Today NASA, along with Senators Kay Bailey Hutchison and Bill Nelson, announced the Space Launch System architecture. After studying and analyzing the Space Launch System architecture for 338 days, NASA today unveiled the final SLS design. Originally due January 1st by Section 309 of the 2010 NASA Authorization Act, this announcement puts the U.S. human space flight program on a path to explore far beyond low earth orbit, an area left unexplored since Apollo 17’s mission in December 1972.
The SLS will consist of a main core stage that derives from the Shuttle External Tank (ET), although it will be taller than the ET. At the base of the SLS core stage will be 5 Shuttle Main Engines (SSME’s, or RS-25D/E’s). Initially, two 5 segment solid rocket motors will be on either side of the SLS. At some point, there will be a competition held to design alternative boosters for the SLS that will be more efficient and lower maintenance. In its 70-100 metric ton configuration, the SLS will have a second stage powered by a Pratt & Whiteney J-2X. The J-2X is currently undergoing testing at Stennis Center’s A-2 Test Stand. Eventually the payload capacity of the SLS will climb to 130 metric tons.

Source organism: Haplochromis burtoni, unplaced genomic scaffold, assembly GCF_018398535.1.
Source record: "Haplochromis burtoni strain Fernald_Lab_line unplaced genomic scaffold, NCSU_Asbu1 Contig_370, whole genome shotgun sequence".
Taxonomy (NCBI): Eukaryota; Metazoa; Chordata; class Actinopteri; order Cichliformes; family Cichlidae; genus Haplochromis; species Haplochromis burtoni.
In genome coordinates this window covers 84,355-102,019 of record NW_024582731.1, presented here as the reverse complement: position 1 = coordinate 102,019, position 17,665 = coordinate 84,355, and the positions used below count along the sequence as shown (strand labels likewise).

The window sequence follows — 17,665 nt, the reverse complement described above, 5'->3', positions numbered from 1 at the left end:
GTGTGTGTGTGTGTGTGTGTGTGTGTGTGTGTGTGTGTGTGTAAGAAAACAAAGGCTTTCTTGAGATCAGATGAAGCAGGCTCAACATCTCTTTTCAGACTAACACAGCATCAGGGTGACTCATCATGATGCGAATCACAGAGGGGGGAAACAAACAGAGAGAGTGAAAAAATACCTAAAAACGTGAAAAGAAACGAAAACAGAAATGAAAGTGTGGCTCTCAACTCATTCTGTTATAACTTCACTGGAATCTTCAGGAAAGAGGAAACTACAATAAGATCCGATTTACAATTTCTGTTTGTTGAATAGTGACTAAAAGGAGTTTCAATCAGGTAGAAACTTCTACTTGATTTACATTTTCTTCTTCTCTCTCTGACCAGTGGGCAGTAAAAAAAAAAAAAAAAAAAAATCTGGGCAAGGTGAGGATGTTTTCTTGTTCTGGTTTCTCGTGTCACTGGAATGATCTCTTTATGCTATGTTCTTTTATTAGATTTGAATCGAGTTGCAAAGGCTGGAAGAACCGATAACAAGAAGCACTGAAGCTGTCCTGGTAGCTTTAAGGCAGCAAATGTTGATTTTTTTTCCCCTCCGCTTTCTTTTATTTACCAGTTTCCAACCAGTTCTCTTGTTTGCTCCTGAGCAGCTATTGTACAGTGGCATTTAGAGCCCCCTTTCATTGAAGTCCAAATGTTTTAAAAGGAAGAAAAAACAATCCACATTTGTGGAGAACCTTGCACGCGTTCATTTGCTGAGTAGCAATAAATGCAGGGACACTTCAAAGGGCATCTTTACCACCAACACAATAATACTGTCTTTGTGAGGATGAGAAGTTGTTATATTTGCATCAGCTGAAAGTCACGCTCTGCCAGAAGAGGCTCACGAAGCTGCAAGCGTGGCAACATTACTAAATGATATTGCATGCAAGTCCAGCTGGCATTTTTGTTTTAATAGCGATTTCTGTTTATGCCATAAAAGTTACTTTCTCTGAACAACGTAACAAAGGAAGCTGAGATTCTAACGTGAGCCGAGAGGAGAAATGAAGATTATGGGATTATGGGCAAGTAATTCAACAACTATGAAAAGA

For more information on NASA’s space exploration efforts, check-out NASA’s Exploration Section.